Dorchester, UK, 1st October 2020: The first assessment of the farm level impacts of using GM maize in Vietnam , published in the journal GM Crops and Food, has found that since 2015, crop biotechnology has helped Vietnamese farmers grow more food/feed and substantially improve their income levels, whilst using fewer resources. It has also reduced the environmental footprint associated with the production of maize.
Highlights in the peer reviewed  paper include:
225,000 hectares have been planted to maize containing GM traits in Vietnam since 2015 and in 2019, the technology was used on 10.2% of the total maize crop.
The technology has enabled Vietnamese farmers to obtain higher yields from better pest and weed control: the GM varieties out-performed conventional varieties by +30.4% (+15.2% if the yield comparison is with only the nearest performing equivalent conventional varieties).
The extra production and reduced cost of pest and weed control have provided maize farmers with higher incomes equal to an average of between US $196 per ha (relative to equivalent conventional varieties) and US $330 per ha (average of all conventional varieties).
In terms of investment, for each extra US dollar invested in GM maize seed (relative to the cost of conventional seed), farmers gained an average of between US $6.84 and US $ 12.55 in extra income. These levels of return are at the higher end of the range of performance for similar maize seed GM technology in other adopting countries.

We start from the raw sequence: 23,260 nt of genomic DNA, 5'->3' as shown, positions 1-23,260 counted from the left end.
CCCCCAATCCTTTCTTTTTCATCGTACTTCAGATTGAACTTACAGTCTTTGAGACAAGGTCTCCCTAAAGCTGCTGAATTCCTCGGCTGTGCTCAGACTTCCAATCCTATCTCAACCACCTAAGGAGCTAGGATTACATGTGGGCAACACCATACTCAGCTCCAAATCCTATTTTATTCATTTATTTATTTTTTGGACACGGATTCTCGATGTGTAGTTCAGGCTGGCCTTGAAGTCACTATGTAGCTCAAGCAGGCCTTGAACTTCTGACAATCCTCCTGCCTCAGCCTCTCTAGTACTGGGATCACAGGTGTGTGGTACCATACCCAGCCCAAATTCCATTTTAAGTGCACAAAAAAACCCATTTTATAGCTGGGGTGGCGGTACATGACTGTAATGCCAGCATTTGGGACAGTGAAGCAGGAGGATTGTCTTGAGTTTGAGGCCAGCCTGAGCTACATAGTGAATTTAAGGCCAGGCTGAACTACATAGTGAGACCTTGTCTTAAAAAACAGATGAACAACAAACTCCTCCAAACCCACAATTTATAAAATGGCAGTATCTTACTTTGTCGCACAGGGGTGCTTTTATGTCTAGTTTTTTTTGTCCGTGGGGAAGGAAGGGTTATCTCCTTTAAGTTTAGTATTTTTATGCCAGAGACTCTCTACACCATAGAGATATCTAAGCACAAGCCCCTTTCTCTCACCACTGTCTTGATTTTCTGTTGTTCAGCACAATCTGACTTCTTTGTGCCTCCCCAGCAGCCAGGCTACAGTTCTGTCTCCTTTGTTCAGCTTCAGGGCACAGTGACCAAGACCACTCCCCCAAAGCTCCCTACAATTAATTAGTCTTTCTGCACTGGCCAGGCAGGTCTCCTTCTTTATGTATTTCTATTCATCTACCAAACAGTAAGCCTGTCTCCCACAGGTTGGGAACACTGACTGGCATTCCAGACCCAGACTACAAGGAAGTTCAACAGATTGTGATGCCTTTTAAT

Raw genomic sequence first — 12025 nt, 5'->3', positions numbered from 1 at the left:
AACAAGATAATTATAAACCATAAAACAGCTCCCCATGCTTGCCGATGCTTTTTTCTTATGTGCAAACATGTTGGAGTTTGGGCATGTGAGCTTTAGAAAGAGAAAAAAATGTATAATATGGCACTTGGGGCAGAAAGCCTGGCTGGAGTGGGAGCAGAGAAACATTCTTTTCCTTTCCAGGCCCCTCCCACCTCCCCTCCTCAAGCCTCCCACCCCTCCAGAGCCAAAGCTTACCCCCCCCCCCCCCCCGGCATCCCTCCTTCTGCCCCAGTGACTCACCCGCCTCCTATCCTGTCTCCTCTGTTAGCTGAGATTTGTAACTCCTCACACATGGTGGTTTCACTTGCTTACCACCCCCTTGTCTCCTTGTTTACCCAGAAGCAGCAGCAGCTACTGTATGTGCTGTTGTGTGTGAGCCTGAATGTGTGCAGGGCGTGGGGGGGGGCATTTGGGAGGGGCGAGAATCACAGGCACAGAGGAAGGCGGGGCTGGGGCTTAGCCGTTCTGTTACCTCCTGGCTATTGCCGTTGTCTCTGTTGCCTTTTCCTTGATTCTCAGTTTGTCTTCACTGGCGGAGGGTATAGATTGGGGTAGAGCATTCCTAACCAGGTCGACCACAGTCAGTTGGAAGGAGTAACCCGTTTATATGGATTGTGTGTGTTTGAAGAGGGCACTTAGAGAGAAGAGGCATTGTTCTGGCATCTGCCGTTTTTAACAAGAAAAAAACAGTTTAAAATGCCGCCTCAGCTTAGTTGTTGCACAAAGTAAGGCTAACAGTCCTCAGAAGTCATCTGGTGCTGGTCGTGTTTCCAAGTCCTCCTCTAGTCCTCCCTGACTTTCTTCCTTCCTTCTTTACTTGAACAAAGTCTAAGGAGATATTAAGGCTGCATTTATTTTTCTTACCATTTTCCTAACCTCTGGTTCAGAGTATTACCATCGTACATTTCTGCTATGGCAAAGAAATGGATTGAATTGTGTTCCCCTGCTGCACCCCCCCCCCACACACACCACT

Aggregate farm incomes have increased by a total of between US $43.8 million (based on the yield gains relative to the nearest equivalent conventional varieties) and US $74.1 million (based on yield gains relative to all conventional varieties).
The maize seed technology has reduced insecticide and herbicide spraying. The average amount of herbicide active ingredient applied to the GM crop area was 26% lower than the average value for the conventional maize area and in terms of the associated environmental impact of the herbicide use, it was lower by 36% than the average value applicable to the conventional maize area. Insecticides were used on a significantly lower GM crop area and, when used, in smaller amounts. The average amount of insecticide applied to the GM maize crop was 78% lower than the average value for the conventional maize area and, in terms of the associated environmental impact of the insecticide use, it was also lower by 77%.
‘The impact of using GM corn in Vietnam: results of the first farm level survey’ by Graham Brookes of PG Economics, UK and Tran Xuan Dinh, former Deputy Director-General, Crop Production Department, Ministry of Agriculture and Rural Development (CPD MARD), Vietnam is available (with open access) in the peer review journal GM Crops and Food. https://www.tandfonline.com/doi/full/10.1080/21645698.2020.1816800
 Peer reviewed means accepted for publication in a scientific journal after review by independent experts in the subject(s).
 As measured by Cornell University’s Environmental Impact Quotient (EIQ) indicator.